Likewise, if a listing pops up in which the seller is offering a cooperating compensation lower than a negotiated rate, Buyers will know their agent will give fair representation to that property. Clients can know that their agent will want to show them all properties, regardless of what the seller is offering because there is no disincentive to show a specific home.

Negotiating a commission up front is in the best interest of the client, as it puts all listings (listings from the MLS and unrepresented sellers) on an even playing field. It aligns the efforts of the Agent with the best interest of their client, and it provides the basis for establishing expectations between the client and agent.

Top 5 City Deals of the Year

Originally Published February 17, 2009

Taking a quick break from my series on my principles of Nest Realty, I retreat back to some more info on the City Tax Assessments. I have been studying the city tax records and the implications to buyers for a few days now, and I have some fun findings to publish. My hat is off to five agents who negotiated the deals of the year. I have looked at the homes in my prior study, 284 in all, and compared 2008 tax assessments to sales price. While I don’t think this is always a perfect study of a “good buy”, I do think it’s the most objective way to create my top five deals. A quick read of my Parts 1 and 2 in Tax Assessment stories is also a good place to go along with these 5 Deals.

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#5) 1432 Rugby Road. Sold August 28, and on the market for 350 days, this 3,100 square foot home was assessed for $685,100 and sold for $465,000 or a 32.1% discount.
Original Listing Price: $635,000 (Sold for 73.2% of asking)
Buyer’s Agent: Murdoch Matheson

#4) 801 Watson Avenue. Sold January 14, and on the market for 189 days, this 1,440 square foot home was assessed for $260,300 and sold for $175,000, representing a 32.8% discount from tax assessment. Original Listing Price: $249,000 (Sold for 70.2% of asking)
Selling Agent: George Stone
(Note: George Stone was also the Listing Agent. There is no way to know {without asking directly} whether George acted as a Dual Agent or a non-agent to the Buyer. It was not in the agent notes.)
35 Days after closing, this house went back on the market for $249,000 and sold in two weeks for $239,900.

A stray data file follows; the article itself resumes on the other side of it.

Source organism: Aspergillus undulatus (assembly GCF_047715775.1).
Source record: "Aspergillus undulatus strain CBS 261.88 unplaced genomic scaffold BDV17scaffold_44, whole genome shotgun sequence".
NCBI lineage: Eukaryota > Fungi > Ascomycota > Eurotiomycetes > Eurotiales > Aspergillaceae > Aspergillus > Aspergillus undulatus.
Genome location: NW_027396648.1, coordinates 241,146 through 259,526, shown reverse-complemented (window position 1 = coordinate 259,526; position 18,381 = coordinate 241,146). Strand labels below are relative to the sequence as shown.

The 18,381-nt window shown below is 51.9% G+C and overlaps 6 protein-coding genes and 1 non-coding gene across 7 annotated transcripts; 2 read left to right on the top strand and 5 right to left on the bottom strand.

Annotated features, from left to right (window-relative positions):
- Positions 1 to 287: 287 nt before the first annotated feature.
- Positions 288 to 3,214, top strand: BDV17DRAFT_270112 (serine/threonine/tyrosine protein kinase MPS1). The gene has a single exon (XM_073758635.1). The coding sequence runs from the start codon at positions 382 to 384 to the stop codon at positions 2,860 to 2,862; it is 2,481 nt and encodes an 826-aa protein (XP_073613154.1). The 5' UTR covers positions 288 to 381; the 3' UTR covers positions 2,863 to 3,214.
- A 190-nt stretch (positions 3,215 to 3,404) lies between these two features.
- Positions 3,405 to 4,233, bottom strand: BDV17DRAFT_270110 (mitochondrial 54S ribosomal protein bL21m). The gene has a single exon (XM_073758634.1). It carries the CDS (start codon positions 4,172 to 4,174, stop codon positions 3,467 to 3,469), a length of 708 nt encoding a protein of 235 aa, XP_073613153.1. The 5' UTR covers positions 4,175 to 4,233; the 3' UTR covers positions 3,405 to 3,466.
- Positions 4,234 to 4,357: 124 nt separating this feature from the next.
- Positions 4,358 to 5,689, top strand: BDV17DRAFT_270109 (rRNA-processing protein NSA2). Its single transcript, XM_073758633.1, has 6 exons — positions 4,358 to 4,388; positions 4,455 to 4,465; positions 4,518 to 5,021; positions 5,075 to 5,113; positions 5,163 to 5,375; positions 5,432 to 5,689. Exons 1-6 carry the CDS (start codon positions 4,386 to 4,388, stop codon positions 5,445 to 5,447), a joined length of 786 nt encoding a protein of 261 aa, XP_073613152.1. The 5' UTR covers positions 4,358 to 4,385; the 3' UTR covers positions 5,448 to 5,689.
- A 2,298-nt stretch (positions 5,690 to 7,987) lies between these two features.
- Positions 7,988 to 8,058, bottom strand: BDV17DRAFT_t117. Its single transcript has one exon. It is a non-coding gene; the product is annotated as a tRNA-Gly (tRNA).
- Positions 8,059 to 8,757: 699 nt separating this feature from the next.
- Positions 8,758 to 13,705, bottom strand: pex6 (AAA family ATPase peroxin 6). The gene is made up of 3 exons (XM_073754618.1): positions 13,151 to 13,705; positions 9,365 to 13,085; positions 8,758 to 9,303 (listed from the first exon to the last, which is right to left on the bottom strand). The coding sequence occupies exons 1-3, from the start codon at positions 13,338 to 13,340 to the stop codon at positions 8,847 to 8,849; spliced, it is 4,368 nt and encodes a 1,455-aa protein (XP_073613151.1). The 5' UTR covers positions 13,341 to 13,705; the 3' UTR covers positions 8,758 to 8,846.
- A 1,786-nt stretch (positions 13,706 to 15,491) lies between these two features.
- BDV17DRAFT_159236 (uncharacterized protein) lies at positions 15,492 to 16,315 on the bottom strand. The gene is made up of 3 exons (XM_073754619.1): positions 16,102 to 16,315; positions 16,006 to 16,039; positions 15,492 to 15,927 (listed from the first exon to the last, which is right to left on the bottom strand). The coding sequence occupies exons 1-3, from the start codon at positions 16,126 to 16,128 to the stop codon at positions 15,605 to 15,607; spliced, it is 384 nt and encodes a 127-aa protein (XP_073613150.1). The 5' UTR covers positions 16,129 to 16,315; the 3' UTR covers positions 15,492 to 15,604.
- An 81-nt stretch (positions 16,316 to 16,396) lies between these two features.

#3) 316 Meade Avenue. FORECLOSURE. Sold November 13, and on the market for 22 days, this 936 square foot home was assessed for $197,300 and sold for $132,000, representing a discount from tax assessment of 33.1%. Original Listing Price: $144,900. (Sold for 91% of asking)
Buyer’s Agent: Karen Ball

#2) 1216 Smith Street. SHORT SALE. Sold September 26, and on the market for 214 days, this 850 square foot home was assessed for $203,200 and sold for $125,000, representing a 38.5% discount from tax assessment. Original List Price: $203,000. (Sold for 61.6% of asking)
Buyer’s Agent: Michael Vest

and the #1 Top Deal of 2008 goes to 
1009 Rougemont Avenue. Sold May 23, and on the market for only 1 day, this 1,014 square foot home was assessed for $179,400 and sold for $110,000 representing a whopping 38.6% discount from tax assessment. Original List Price: $124,900. (Sold for 88% of asking)
Buyer’s Agent: Julie Gee

What have we learned? Well, a few things.
1) The market isn’t always about the calendar: These sales occurred in Jan, May, Aug, Sept, and Nov. So, it’s not a matter of the “market collapsing” late in the year.

2) It’s not about the size of the property: Two of these houses are under 1,000 s.f. Two between 1,000 and 2,000 s.f. And one property is over 3,000 s.f.

3) It’s not about time on market: These properties were on the market 1, 22, 189, 214, and 350 days. You can’t wait until the home has been vacant for 6 months to make your move. You are just as likely to find a deal on day 1 if you are vigilant.

So, how did these deals come about?
Well, I think it has to do with the buyers and their agents. None of these deals would have happened if the buyers hadn’t been willing to make an offer that might have seemed a tad ludicrous to others. They took the chance, and now they are happily owning property for a price that, at least on the surface, seems mighty impressive.
I have told more than one of my clients in the past: “If you don’t make the offer for 25% below asking price, I can guarantee you that you won’t get it for 25% below.”